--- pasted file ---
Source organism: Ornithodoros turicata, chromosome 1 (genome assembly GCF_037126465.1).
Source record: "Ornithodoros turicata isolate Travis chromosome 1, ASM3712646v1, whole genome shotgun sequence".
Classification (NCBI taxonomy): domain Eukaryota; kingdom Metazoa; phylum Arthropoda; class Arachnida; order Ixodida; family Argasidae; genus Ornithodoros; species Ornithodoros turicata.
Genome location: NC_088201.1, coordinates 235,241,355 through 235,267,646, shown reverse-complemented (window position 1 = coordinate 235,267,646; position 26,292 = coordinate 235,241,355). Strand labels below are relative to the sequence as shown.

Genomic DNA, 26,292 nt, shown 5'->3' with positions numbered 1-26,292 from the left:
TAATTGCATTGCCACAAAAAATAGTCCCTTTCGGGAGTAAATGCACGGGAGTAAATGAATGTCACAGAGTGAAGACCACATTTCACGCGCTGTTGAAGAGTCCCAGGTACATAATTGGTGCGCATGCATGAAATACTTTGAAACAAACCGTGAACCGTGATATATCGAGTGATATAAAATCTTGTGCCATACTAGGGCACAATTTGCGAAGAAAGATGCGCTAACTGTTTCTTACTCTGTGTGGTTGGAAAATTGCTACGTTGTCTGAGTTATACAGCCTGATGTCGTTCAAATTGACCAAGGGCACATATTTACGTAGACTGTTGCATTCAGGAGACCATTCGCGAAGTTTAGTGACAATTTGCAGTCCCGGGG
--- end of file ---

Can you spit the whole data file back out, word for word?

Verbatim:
Source organism: Ornithodoros turicata, chromosome 1 (genome assembly GCF_037126465.1).
Source record: "Ornithodoros turicata isolate Travis chromosome 1, ASM3712646v1, whole genome shotgun sequence".
Classification (NCBI taxonomy): domain Eukaryota; kingdom Metazoa; phylum Arthropoda; class Arachnida; order Ixodida; family Argasidae; genus Ornithodoros; species Ornithodoros turicata.
Genome location: NC_088201.1, coordinates 235,241,355 through 235,267,646, shown reverse-complemented (window position 1 = coordinate 235,267,646; position 26,292 = coordinate 235,241,355). Strand labels below are relative to the sequence as shown.

Genomic DNA, 26,292 nt, shown 5'->3' with positions numbered 1-26,292 from the left:
TAATTGCATTGCCACAAAAAATAGTCCCTTTCGGGAGTAAATGCACGGGAGTAAATGAATGTCACAGAGTGAAGACCACATTTCACGCGCTGTTGAAGAGTCCCAGGTACATAATTGGTGCGCATGCATGAAATACTTTGAAACAAACCGTGAACCGTGATATATCGAGTGATATAAAATCTTGTGCCATACTAGGGCACAATTTGCGAAGAAAGATGCGCTAACTGTTTCTTACTCTGTGTGGTTGGAAAATTGCTACGTTGTCTGAGTTATACAGCCTGATGTCGTTCAAATTGACCAAGGGCACATATTTACGTAGACTGTTGCATTCAGGAGACCATTCGCGAAGTTTAGTGACAATTTGCAGTCCCGGGG